You have performed this piece in different places over the years, was there any in particular that you keep a fond memory of and if so, why? 

NS: When we were working on our installation we also realise it was cool to see people silhouette passing through it. The relationship with the human body scale and the installation was interesting. Tak as a musician was interested to extand his background in electronic music. That’s how in summer 2013 we worked on our first performance called LATE SPECULATION. The concept was us performing inside a translucent structure with 2 projectors and use our silhouettes as part as the visual effect. One projector was placed from the front and the other one in rear. By alternate which projector was on, we were making a visual illusion of us appearing or disappearing. SHIRO is our second performance in continuity with LATE SPECULATION.

Installations and performances are really different experiences. The first big difference is the fact that we are sharing the same moment with the audience and have a direct reaction from them. The dynamic is really different. It’s really powerful to hear the audience during the show.

TN: In addition to Noemi’s answer, I think we simply like the fact to not really limit ourselves to installation artists but also performances where music takes another dimension and also the way we directly interact with the audience and experience something in real time with them.

Stage is a special and unique place to express yourself and we enjoy switching from installation projects to live performance projects.

The 2019 pandemic in which we are still in, has obviously impacted quite harshly the arts and performances industry. The past year has definitely been difficult and for some more than others but I feel like we have all in some sort and in different capacities being able to plant the seeds for the present year. It feels as though there has been a lot of self-reflection and introspective work done at an individual level which will then enable growth, which is the theme of this issue. How do you both feel with this? How does Growth resonate with you?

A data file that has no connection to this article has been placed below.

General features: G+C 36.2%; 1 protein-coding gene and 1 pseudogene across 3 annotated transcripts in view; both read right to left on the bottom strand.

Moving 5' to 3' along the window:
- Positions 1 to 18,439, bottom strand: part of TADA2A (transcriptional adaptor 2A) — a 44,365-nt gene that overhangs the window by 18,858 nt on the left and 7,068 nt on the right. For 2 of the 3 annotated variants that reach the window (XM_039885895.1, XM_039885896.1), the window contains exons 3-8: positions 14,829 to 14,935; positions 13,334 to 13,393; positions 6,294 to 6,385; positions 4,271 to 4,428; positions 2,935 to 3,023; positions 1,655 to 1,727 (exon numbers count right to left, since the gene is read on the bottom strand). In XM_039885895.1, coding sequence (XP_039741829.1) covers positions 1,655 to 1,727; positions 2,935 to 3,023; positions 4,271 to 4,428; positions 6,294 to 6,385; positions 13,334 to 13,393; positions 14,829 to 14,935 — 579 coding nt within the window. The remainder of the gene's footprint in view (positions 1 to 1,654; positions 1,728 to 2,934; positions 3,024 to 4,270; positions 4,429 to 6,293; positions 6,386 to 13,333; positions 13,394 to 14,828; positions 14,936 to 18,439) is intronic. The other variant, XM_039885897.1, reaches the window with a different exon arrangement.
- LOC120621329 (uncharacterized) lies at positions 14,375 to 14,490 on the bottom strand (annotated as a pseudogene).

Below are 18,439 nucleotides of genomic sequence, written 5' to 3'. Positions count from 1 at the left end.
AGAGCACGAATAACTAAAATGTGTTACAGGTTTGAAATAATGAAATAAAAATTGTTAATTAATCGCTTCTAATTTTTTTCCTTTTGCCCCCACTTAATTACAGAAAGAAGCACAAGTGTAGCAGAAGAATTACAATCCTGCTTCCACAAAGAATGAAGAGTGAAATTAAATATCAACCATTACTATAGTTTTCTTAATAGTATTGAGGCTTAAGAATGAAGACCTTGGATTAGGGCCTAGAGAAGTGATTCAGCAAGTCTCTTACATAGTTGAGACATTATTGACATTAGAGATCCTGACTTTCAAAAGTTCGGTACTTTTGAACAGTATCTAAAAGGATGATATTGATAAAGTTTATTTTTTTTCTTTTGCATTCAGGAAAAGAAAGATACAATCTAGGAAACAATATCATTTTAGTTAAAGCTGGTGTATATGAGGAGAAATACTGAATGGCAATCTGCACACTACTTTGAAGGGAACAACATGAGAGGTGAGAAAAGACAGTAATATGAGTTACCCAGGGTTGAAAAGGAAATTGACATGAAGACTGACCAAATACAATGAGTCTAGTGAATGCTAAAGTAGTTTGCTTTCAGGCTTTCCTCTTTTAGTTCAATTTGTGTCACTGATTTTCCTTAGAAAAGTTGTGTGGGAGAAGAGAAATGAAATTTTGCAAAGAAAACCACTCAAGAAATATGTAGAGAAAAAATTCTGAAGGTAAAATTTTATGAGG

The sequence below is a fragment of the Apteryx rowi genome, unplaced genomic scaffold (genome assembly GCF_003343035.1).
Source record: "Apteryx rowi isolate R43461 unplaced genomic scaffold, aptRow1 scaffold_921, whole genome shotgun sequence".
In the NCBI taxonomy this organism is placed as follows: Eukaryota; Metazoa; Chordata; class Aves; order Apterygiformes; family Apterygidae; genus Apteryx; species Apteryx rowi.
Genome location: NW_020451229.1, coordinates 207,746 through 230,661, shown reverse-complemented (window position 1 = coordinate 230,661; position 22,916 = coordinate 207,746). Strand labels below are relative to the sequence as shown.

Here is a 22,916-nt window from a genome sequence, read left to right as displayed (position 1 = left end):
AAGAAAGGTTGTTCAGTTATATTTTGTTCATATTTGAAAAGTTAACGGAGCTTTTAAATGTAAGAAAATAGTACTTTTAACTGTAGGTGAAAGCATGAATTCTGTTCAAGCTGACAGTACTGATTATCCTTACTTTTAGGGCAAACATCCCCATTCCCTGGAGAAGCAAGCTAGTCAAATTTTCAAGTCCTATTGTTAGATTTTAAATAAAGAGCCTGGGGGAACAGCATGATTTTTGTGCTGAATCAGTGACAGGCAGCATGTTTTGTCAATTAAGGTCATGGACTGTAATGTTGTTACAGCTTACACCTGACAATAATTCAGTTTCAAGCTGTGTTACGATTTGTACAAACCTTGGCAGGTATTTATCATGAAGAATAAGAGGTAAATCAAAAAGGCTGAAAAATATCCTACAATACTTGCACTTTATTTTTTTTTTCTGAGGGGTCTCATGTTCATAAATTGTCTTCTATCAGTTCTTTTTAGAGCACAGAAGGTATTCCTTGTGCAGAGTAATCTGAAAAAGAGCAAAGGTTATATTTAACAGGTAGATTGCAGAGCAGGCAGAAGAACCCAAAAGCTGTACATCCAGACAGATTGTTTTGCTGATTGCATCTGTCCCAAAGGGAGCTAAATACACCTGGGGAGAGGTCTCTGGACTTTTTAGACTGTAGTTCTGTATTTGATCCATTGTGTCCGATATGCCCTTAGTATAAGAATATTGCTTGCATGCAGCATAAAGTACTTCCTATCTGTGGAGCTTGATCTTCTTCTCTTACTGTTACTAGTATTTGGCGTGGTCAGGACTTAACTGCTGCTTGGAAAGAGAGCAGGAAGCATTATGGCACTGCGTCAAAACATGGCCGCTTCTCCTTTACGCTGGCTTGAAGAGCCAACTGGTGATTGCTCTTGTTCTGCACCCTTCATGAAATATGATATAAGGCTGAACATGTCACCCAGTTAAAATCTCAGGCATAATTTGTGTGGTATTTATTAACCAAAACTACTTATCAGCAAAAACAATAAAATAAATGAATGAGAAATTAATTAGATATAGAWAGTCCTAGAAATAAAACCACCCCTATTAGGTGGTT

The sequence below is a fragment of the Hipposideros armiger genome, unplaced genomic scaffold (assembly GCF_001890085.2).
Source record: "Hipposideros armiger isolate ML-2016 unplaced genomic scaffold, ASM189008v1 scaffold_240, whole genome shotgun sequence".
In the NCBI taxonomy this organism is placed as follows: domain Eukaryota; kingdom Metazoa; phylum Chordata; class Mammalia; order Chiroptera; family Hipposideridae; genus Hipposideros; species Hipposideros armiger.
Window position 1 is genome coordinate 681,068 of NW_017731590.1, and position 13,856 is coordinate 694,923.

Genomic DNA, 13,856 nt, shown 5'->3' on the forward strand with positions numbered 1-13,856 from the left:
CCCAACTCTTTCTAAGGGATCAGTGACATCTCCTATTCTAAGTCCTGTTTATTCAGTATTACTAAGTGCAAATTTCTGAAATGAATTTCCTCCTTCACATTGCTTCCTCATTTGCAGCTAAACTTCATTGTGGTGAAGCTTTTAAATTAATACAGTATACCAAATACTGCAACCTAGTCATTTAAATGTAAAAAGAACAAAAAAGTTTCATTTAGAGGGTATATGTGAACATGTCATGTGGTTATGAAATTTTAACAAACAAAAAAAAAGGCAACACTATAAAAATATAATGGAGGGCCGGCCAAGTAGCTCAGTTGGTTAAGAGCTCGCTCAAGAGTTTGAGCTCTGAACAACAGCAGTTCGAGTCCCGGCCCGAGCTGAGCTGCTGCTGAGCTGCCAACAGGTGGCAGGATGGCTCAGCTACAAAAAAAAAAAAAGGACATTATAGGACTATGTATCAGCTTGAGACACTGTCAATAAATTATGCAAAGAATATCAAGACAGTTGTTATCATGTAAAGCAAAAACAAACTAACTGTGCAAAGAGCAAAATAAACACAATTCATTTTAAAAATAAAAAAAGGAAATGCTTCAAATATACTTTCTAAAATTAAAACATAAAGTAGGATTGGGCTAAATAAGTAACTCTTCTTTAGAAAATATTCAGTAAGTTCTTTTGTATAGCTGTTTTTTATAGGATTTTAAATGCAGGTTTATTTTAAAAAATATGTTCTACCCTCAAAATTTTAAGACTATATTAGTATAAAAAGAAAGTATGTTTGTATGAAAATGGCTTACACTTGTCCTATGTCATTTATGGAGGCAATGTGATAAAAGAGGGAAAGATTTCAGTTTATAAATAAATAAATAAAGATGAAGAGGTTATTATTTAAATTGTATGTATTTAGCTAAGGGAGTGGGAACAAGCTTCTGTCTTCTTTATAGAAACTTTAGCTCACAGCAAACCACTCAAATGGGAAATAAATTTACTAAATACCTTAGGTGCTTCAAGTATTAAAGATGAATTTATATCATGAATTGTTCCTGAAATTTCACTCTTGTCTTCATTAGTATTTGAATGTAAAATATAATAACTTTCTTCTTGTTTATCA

NS: During 7 years we had the chance to be able to live for our art and been able to showcase it in so many extraordinary places. I would be for ever grateful for this. The rhythm of our travels, exhibitions, live shows was intense and we never really had breaks at all. When we had our first show cancelled and the first lockdown was announced I was a little bit puzzled but at the same time for the first time since years, I would have a break and time to step back about NONOTAK.

Now that it’s been a year we are in this situation and seeing how it evolves I’m more than sad and anxious about the future. With NONOTAK what drive us was the experience, the moment, to feel physically connected with a space, exchange emotions with an audience, share a stage with people. And when I see the art scene going more and more only online it deeply depress me.

TN: That “covid” crisis really affected the touring dynamic of our collaboration and it is pretty sad, but we know it is also reflecting in many other people’s lives. That crisis gave us the time to reflect on ourselves, the meaning of creating art especially in this type of context. But it also gave us the time to reflect on society and the power the government has over people’s lives and their freedom but more importantly, the way they are able to fragilise culture and normalize it out in the open.

Questioning the narrative became politically incorrect, aspiring for freedom makes you feel guilty and this is the society we allowed ourselves to live in. What kind of future does Art expression have in this “new normal” we are submitting to? I don’t really know about that.  But it seems to me that being a sovereign individual is the starting point of any form of expression and we feel like we are totally losing the value of what it means to be free. It is pretty scary to me and I guess it is for many other people.

I think growth is still possible in this context. being adaptive is key to finding a path you feel comfortable with in terms of creating and growing. Since “covid” started we got ourselves in projects that required lot of learning and we at least feel like we took advantage of this a little bit.  We don’t know when we would have stopped touring without any interruption if this did not happen as well.

We are doing this interview during the first few months of 2021 and the issue will be released this spring. Are there any projects you are looking forward to be taking on and that you could share with us? 

NS: We are working on permanent installations that will take place in 2023. It’s a different challenge than working for events or temporary exhibitions but really exciting about the idea that the piece will last for ever.